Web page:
• Time given to respond: The time given to respond to a RFE is generally greater than that for a NOID.

Request for clarification[edit]

In cases where the USCIS simply needs answers to a few specific questions (such as a complete translation), it simply issues a Request for Clarification instead of a RFE.[1]

Tips for avoiding RFEs[edit]

Submitting clear and complete documentation in the petition itself can minimize the need for RFEs. The USCIS website offers the following tips to avoid RFEs:[3]

  • Inconsistencies in documents should be explained and evidence to reconcile the incosistencies should be included.
  • Unavailability of documents should be explained with clear evidence.
  • Probative value: Some kinds of documents are considered more authoritative and have more probative value. For instance, income tax returns have more probative value than letters from family or friends.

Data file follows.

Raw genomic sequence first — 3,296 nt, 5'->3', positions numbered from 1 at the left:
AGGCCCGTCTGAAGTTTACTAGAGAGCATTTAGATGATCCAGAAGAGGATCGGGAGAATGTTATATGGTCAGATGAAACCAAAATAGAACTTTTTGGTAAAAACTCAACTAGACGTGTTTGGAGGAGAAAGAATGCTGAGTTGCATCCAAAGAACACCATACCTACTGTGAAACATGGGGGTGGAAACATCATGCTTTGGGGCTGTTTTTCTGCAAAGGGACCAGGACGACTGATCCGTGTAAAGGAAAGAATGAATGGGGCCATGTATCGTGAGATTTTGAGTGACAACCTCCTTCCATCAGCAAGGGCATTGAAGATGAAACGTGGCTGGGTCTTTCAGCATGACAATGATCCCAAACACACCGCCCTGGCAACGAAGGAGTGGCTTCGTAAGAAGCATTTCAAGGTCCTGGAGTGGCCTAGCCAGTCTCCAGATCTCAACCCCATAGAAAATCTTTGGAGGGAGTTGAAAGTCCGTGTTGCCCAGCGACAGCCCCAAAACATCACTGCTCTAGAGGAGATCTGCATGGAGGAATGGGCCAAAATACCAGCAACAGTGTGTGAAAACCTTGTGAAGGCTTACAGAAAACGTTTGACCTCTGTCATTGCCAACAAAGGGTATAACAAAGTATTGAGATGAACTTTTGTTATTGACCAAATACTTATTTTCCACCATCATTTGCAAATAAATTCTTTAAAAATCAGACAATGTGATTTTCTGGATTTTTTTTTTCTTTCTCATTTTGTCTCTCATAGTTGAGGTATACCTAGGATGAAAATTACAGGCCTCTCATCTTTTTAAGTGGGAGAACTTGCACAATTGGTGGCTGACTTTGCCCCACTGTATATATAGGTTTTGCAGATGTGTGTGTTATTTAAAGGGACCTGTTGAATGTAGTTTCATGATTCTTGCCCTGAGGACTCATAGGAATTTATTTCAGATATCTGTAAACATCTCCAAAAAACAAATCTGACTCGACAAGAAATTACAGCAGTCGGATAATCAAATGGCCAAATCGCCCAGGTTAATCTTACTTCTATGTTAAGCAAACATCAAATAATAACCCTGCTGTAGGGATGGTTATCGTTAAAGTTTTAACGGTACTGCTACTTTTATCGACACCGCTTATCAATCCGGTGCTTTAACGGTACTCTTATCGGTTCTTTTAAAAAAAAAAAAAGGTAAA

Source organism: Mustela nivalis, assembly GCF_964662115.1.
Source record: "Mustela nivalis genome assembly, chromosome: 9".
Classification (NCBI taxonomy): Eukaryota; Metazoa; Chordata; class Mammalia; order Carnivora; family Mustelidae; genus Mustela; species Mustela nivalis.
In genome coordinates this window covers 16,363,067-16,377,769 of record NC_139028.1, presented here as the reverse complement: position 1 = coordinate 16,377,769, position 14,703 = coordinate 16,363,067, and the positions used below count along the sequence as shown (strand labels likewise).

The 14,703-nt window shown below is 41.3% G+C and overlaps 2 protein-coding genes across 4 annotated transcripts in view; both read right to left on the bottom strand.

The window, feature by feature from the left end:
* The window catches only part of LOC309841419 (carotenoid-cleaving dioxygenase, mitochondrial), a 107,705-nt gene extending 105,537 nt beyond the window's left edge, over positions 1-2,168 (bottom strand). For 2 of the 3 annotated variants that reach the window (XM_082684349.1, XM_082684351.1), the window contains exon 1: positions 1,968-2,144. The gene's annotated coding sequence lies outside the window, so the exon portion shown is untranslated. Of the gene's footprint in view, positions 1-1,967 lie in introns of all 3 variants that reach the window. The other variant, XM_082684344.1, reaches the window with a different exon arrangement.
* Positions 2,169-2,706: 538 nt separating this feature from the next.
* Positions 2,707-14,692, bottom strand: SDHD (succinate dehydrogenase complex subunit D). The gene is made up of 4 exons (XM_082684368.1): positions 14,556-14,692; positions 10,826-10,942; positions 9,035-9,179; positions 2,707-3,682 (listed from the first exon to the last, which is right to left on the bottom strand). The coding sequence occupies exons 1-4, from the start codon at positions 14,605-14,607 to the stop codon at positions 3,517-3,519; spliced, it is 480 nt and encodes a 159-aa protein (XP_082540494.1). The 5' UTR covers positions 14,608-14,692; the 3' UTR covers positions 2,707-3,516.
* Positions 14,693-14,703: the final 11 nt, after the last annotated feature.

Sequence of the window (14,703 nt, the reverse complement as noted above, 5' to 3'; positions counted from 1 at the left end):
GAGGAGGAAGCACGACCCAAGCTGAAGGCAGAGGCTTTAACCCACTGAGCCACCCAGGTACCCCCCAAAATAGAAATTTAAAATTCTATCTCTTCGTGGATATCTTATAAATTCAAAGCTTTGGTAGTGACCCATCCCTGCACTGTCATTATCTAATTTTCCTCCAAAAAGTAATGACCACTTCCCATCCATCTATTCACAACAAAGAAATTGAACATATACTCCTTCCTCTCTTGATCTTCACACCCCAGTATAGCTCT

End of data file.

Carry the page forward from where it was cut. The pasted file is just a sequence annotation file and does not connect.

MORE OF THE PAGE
• Incomplete translations should be avoided. Any documents being submitted in a language other than English must be translated in their entirety.

Types of evidence requested[edit]

RFEs typically request one or more of the following types of evidence:

  • ability of employer to pay
  • periods of current or prior stay in the United States
  • prior work experience
  • educational details or evaluation
  • documents supporting claims of exceptional ability or outstanding research

Response protocol[edit]

The time within which the response to a RFE must be sent is indicated on the RFE. It generally varies between 30 and 90 days. If no response is received within the time indicated on the RFE, the USCIS will process the application without considering the additional evidence, which in most cases means a denial (because petitions where there was enough evidence to accept should not have RFEs in the first place).[4]

The petitioner has only one chance to respond to a RFE,[5]

  • The petitioner can submit all the requested evidence.